Toronto Blue Jays President Mark Shapiro has written an open letter to city council requesting that the frequent closures of Lake Shore Boulevard be scrapped.

The city has been regularly closing a portion of the roadway to vehicular traffic since the summer of 2020 as part of its ActiveTO program.

The closures, which also take place along several other roadways, were initially introduced as a means to give people more space for recreational activities during the COVID-19 pandemic.

But they proved so popular that the city opted to keep the program in place, even as the risk posed by the pandemic lessened and public health advice evolved to place less of an emphasis on physical distancing when outdoors.

In a letter sent to the city clerk’s office earlier this week, Shapiro said that he recognizes that “ActiveTO played a crucial role in encouraging people to get outside and moving again, at a time when entertainment options were limited.”

But he said that the closure of Lakeshore Boulevard West this spring has “drastically impacted” the ability of Jays fans to access Rogers Centre and will likely only get worse heading into the summer when “baseball is a main attraction in the city.”

“Many of our fans travel to Rogers Centre from outside of the GTA and taking public transit is not an option. Out-of-town fans are often not aware of ActiveTO and do not know to allocate extra travel time. On the days when ActiveTO has been in effect on Lake Shore, our local fans have experienced significant transit delays because traffic is grinded to a halt on all downtown routes,” he said. “As a sports organization, we support folks getting outside and being active, but Toronto has many options and routes to use, whereas our fans do not.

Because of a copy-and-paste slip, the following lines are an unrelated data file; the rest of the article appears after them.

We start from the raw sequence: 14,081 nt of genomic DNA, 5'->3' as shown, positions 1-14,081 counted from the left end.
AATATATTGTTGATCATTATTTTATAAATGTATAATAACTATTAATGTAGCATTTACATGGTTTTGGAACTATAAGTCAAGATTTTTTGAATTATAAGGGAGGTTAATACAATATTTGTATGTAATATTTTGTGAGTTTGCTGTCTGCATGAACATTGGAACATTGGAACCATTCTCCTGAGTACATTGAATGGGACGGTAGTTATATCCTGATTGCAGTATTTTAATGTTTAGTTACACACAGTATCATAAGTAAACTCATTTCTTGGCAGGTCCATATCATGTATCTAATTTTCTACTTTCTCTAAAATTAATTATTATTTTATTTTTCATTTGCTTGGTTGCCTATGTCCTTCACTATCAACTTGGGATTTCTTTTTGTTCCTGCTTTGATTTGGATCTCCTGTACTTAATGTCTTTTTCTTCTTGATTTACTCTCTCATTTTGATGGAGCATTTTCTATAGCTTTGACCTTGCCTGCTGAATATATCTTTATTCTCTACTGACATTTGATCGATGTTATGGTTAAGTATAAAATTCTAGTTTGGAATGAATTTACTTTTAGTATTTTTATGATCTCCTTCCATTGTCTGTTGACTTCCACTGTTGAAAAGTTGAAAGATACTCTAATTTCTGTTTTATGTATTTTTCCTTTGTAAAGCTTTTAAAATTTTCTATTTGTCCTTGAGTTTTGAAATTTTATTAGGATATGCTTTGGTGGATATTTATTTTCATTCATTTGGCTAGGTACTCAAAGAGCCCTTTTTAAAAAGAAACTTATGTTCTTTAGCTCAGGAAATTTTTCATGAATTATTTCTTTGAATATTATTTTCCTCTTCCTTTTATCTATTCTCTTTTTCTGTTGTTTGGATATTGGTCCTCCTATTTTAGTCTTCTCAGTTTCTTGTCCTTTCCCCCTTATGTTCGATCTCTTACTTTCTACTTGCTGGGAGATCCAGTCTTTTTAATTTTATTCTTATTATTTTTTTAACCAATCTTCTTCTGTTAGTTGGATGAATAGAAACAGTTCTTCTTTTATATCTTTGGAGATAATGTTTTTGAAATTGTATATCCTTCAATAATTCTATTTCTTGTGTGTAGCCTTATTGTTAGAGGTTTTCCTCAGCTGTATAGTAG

Tory has promised changes

City council is expected to discuss the fate of the ActiveTO program during a meeting on June 15.

Speaking with CP24 earlier this week, Mayor John Tory conceded that “there’s no question” the closures have had a “bigger adverse impact on traffic” so far in 2022 compared to previous years.

He said that he would like to see the program continued but perhaps not in its current form.

“All I can say is we are very carefully examining all of those results, data, and actual real evidence as opposed to stories. We will be coming out with something that takes into account all of those considerations,” he said.

Data collected by the City of Toronto in 2021 suggested travel times on the Gardiner Expressway and the Queensway double or even triple on ActiveTO days versus “conditions with no ActiveTO closure and provincial lockdown measures in place.”

City data, however, has also shown a significant uptick in cyclists and pedestrian volumes along ActiveTO routes when the closures are in effect. In the case of Lakeshore Boulevard West, the data points to a more than threefold increase in pedestrians and cyclists when the roadway is closed to vehicular traffic.

In a statement provided to CP24 on Friday afternoon, city spokesperson Brad Ross said that staff “have continued to review ActiveTO on a case-by-case basis” as the city has gradually reopened and many events have returned to the streets.

He said that they “are compiling as much data as possible from the recent ActiveTO road closures on Lake Shore West” and will be providing a report to council next week on their findings.